Former WKU men's basketball star center Chris Marcus died Thursday evening in his hometown of Charlotte, North Carolina. He was 40 years old.
"We are saddened to share the loss of Hilltopper great and All-Century Team member Chris Marcus, who passed away Thursday evening at the age of 40 in his hometown of Charlotte," the WKU men's basketball program stated in a tweet posted on the team's verified Twitter account on Saturday morning.
The cause of death has not been revealed. WNKY reported Saturday that Doug Gorman, a Warren County magistrate and the public address announcer for the WKU men’s basketball team, spoke with former WKU head coach Dennis Felton, who coached Marcus during his time with the Hilltoppers, and Felton told him "Marcus was experiencing tightness in his chest and collapsed while at his home."
He was unbelievably talented. He was unbelievably shy. He was unbelievably misunderstood. He was a Champion. And he was the origin of “Access Denied”. So very sad to hear of his passing. RIP Chris Marcus. #WKU #SunBelt #Champion pic.twitter.com/KygTN4nkE5— Doug Gorman (@DougGorman1) April 25, 2020
RIP Chris Marcus- a gentle giant, humble and a hell of a basketball player! We have so many great basketball memories of Chris and his teammates @wku! A true champion on and off the court. God bless! #champion #sunbelt pic.twitter.com/UDeV64yZrl— Melanie Felton (@MelanieFelton) April 25, 2020
One of the most dominant Hilltopper big men ever, Marcus was chosen as one of the 15 finest players in program history as a representative of the WKU All-Century Team on Sept. 10, 2018.
Marcus received Associated Press All-American Honorable Mention honors in 2001 and 2002 and was the Sun Belt Conference Player of the Year in 2001.
He was also Sun Belt Defensive Player of the Year in 2000 and 2001, as well as the league’s Newcomer of the Year in 2000.
In 2001, Marcus led the nation in rebounding at 12.1 boards per game and was the Sun Belt Conference Tournament MVP. He was a part of three NCAA Tournament teams during his time at WKU.
Additionally, Marcus ranks No. 1 in WKU history in blocks in a season (97, 2000-01), No. 2 in career blocks (214), No. 5 in career double-doubles (38) and No. 6 in career field-goal percentage (55.8%).
The 7-foot-1-inch center scored 1,113 career points and pulled down 795 career rebounds from 1999-2003, including 649 points in his first two injury-free seasons on the Hill.
Due to a left foot injury, Marcus played in just 19 games over his last two seasons at WKU, developing an alcohol problem and ballooning to 330 pounds, according to a piece published by ESPN in July 2005.
"I was sad that I was hurt," Marcus told ESPN in 2005. "I kinda felt like I was alone."
In 2006, Marcus was named to the Sun Belt 30th Anniversary Team, but by that time his promising NBA career had concluded before it could really get started. Once touted as a "first-round [pick] at worst, top-five [pick] at best" by national pundits, Marcus went undrafted in the legendary 2003 NBA Draft class.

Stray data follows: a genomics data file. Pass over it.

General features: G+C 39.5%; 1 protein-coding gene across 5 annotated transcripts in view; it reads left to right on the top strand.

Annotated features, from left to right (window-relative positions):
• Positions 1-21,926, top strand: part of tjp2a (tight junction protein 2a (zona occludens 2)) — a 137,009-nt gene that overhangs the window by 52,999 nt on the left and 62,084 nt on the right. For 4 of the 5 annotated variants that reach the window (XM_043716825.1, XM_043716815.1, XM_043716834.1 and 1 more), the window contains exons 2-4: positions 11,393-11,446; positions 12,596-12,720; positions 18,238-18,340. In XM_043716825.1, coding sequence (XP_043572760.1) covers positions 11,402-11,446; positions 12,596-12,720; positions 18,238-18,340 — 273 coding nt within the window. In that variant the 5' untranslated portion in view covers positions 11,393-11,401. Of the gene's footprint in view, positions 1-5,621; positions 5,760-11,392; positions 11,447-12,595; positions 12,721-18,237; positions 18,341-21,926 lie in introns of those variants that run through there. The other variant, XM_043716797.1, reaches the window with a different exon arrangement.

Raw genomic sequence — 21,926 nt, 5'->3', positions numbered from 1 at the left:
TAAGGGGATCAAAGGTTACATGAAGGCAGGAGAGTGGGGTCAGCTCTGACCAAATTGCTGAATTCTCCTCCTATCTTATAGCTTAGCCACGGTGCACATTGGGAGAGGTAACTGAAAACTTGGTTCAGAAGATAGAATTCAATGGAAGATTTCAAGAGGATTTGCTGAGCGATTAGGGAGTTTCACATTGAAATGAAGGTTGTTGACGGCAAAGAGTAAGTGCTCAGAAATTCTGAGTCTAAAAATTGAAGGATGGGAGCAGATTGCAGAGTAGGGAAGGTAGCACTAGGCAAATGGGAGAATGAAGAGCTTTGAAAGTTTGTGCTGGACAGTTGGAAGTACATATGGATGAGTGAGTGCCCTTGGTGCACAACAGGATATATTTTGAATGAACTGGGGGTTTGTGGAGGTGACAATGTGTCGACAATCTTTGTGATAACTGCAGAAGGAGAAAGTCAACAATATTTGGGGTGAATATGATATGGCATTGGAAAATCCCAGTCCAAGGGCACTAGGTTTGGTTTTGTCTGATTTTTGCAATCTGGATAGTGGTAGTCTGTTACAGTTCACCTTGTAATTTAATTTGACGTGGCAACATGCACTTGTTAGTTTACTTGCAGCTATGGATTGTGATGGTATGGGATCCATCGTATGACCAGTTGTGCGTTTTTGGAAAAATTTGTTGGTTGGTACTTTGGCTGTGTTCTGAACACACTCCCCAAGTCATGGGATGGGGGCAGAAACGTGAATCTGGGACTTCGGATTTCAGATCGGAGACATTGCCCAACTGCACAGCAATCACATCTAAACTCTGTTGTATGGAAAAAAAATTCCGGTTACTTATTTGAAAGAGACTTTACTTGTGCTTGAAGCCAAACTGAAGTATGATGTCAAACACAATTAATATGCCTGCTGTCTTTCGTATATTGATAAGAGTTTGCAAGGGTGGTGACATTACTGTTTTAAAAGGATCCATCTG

"I still get the itch to play, but I don't let anything consume me," Marcus told ESPN in 2005. "I want to have control of my life. Without the bottle."
According to ESPN, Marcus was living in Charlotte with his parents at the age of 25. At that point, he hadn't "had a drink in almost a year." After that interview 15 years ago, Marcus disappeared from the spotlight, a place he never liked to be in during his storied tenure as a WKU basketball player.
"It's a common phenomenon with giants," Felton told ESPN in 2005. "They draw a lot of attention, so they grow up different than everyone else. There's a certain awkwardness that makes them uncomfortable long before they have the social skills to deal."
Information on Marcus' funeral arrangements is not yet available, according to a release.
This is sad sad news. His life is a 30 for 30 story waiting to happen. He was an all time great on the Hill. RIP Chris. https://t.co/4ylmvjTcpZ— Tony Rose (@tonyroseshow) April 25, 2020
So sad to hear this!! He used to come and get his haircut once a week faithfully and was one of my best clients. I loved when he sat in my chair because he was so tall (7 ft) that I cut his hair without having to hunch over at all 🪑RIP PHENOM! #chrismarcus #wku #hooper #COVID19 https://t.co/rzde03ZniD— #PenGod✍🏽NappyRoots (@KyBuffalo) April 25, 2020
RIP to Chris Marcus who was without a doubt the greatest WKU basketball player of my lifetime. Would’ve been a top 5 pick in 2001, but chose to come back to school & broke his foot. Thanks for the memories! pic.twitter.com/Vic2LzU9n7— Darren Phelps (@DarrenPhelps81) April 25, 2020
RIP Chris Marcus. Chris was a gentle giant, friend & teammate. So many of my favorite memories from college involve #2. My favorite pic of Chris involves my Mamaw, who was 1/2 his height. To my fellow Topper coaches, players & staff- I miss you guys & we should get together soon. pic.twitter.com/qWz8X2PCEl— JT Henderson (@jthendstory) April 25, 2020
Very sad. Chris Marcus was a beast at at WesternHe and Patrick Sparks put it to Kentucky at RuppRIP big guy https://t.co/EbvpcZTuK7— Matt Jones (@KySportsRadio) April 25, 2020
Chris Marcus was a gentle giant and the most decorated collegiate @WKUBasketball player since Big Mac. The championships, wins over UofL and UofK, and national recognition for @WKU will not be forgotten. pic.twitter.com/yT5ZgCbEjM— John Paul Blair (@JohnPaulBlair) April 25, 2020